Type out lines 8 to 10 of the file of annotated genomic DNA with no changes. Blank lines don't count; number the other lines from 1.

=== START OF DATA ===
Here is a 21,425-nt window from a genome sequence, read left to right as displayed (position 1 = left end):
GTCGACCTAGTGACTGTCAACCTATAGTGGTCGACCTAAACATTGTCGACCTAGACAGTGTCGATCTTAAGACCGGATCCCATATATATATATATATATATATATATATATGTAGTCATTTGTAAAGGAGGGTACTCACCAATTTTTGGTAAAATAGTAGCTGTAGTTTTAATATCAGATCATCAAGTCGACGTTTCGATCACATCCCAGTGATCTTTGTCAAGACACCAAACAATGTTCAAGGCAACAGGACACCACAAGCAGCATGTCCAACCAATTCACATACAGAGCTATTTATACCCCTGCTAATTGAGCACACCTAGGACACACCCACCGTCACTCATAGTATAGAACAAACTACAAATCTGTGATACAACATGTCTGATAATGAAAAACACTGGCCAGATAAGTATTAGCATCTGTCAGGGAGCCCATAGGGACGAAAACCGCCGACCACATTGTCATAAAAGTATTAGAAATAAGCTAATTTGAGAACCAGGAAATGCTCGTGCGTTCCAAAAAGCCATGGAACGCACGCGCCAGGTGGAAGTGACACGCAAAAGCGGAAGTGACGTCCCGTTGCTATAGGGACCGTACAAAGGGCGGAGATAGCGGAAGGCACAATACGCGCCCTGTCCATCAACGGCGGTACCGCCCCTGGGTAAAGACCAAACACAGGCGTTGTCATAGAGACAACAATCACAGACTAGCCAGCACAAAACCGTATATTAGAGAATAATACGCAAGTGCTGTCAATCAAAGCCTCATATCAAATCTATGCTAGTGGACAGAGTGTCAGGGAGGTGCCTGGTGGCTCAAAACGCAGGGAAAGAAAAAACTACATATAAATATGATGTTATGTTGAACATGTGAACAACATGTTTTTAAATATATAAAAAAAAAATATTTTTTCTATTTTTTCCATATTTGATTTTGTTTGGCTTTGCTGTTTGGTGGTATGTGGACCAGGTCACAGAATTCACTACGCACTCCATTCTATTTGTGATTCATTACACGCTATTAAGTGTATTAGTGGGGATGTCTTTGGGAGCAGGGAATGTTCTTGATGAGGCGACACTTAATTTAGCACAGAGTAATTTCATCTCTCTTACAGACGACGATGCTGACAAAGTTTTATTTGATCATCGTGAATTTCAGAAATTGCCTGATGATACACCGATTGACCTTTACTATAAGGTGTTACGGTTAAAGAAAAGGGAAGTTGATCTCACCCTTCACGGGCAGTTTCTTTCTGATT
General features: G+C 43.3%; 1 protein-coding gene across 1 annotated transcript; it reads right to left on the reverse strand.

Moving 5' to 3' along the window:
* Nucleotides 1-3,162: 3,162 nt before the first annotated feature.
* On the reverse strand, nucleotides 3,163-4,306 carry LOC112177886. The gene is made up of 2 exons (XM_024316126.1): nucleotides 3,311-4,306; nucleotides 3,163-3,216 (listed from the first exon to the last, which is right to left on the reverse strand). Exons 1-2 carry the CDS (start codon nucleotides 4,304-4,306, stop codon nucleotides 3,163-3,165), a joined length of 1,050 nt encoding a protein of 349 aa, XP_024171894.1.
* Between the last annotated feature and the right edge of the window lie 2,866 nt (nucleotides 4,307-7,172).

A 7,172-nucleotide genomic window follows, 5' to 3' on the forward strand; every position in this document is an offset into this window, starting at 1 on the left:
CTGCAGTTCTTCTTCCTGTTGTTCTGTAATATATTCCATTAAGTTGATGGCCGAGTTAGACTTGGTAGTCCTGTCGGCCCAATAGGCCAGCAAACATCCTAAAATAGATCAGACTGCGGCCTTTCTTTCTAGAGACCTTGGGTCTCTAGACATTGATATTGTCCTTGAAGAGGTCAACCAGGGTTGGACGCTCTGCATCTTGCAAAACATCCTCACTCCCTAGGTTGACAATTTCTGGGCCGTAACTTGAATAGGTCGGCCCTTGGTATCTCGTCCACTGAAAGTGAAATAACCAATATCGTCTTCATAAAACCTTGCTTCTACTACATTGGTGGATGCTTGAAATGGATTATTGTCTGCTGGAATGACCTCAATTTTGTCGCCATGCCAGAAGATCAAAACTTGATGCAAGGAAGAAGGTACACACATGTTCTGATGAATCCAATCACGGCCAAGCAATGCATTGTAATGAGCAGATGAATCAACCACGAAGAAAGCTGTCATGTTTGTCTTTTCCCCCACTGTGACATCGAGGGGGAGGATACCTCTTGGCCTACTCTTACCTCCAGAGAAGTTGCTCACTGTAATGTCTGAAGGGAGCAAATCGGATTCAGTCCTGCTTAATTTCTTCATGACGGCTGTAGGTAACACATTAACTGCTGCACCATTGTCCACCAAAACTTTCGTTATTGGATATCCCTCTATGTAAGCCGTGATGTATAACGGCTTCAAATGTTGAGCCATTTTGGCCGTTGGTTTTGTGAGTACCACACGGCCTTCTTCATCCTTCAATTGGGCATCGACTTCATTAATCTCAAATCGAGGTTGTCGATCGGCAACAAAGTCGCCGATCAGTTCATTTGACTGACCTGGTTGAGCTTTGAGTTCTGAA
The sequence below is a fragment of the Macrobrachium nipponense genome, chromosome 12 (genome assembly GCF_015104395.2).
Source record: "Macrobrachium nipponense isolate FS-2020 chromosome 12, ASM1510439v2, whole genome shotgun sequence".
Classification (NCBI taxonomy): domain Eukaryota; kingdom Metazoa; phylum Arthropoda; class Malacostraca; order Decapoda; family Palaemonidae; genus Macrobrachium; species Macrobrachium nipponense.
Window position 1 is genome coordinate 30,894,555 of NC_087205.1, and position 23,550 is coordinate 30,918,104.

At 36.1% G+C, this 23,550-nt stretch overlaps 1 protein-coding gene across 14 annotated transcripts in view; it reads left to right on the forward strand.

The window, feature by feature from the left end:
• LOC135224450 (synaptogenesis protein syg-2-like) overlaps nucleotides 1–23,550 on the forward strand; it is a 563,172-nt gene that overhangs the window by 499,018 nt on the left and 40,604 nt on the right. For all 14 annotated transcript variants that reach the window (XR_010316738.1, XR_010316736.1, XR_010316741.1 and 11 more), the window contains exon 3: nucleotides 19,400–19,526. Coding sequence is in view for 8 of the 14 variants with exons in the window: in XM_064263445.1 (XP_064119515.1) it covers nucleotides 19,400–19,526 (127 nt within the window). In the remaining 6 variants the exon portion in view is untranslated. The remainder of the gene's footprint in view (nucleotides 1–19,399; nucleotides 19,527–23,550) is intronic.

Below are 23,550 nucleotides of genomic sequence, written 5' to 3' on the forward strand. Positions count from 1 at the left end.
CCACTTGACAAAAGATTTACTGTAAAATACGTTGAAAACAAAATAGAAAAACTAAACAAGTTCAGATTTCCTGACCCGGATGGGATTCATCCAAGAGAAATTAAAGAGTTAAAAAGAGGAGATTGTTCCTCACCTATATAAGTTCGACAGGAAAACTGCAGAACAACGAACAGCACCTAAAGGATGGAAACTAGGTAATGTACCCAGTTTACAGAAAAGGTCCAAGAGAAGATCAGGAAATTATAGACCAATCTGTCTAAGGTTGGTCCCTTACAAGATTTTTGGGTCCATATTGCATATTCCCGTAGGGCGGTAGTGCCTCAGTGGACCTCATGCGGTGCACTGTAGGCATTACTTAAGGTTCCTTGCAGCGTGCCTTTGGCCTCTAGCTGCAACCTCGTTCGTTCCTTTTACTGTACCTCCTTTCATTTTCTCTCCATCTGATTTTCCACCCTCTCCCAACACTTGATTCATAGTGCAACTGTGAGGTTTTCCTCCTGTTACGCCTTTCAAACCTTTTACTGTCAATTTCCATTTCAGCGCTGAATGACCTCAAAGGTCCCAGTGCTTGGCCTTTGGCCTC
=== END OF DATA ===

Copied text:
A 7,172-nucleotide genomic window follows, 5' to 3' on the forward strand; every position in this document is an offset into this window, starting at 1 on the left:
CTGCAGTTCTTCTTCCTGTTGTTCTGTAATATATTCCATTAAGTTGATGGCCGAGTTAGACTTGGTAGTCCTGTCGGCCCAATAGGCCAGCAAACATCCTAAAATAGATCAGACTGCGGCCTTTCTTTCTAGAGACCTTGGGTCTCTAGACATTGATATTGTCCTTGAAGAGGTCAACCAGGGTTGGACGCTCTGCATCTTGCAAAACATCCTCACTCCCTAGGTTGACAATTTCTGGGCCGTAACTTGAATAGGTCGGCCCTTGGTATCTCGTCCACTGAAAGTGAAATAACCAATATCGTCTTCATAAAACCTTGCTTCTACTACATTGGTGGATGCTTGAAATGGATTATTGTCTGCTGGAATGACCTCAATTTTGTCGCCATGCCAGAAGATCAAAACTTGATGCAAGGAAGAAGGTACACACATGTTCTGATGAATCCAATCACGGCCAAGCAATGCATTGTAATGAGCAGATGAATCAACCACGAAGAAAGCTGTCATGTTTGTCTTTTCCCCCACTGTGACATCGAGGGGGAGGATACCTCTTGGCCTACTCTTACCTCCAGAGAAGTTGCTCACTGTAATGTCTGAAGGGAGCAAATCGGATTCAGTCCTGCTTAATTTCTTCATGACGGCTGTAGGTAACACATTAACTGCTGCACCATTGTCCACCAAAACTTTCGTTATTGGATATCCCTCTATGTAAGCCGTGATGTATAACGGCTTCAAATGTTGAGCCATTTTGGCCGTTGGTTTTGTGAGTACCACACGGCCTTCTTCATCCTTCAATTGGGCATCGACTTCATTAATCTCAAATCGAGGTTGTCGATCGGCAACAAAGTCGCCGATCAGTTCATTTGACTGACCTGGTTGAGCTTTGAGTTCTGAA
The sequence below is a fragment of the Macrobrachium nipponense genome, chromosome 12 (genome assembly GCF_015104395.2).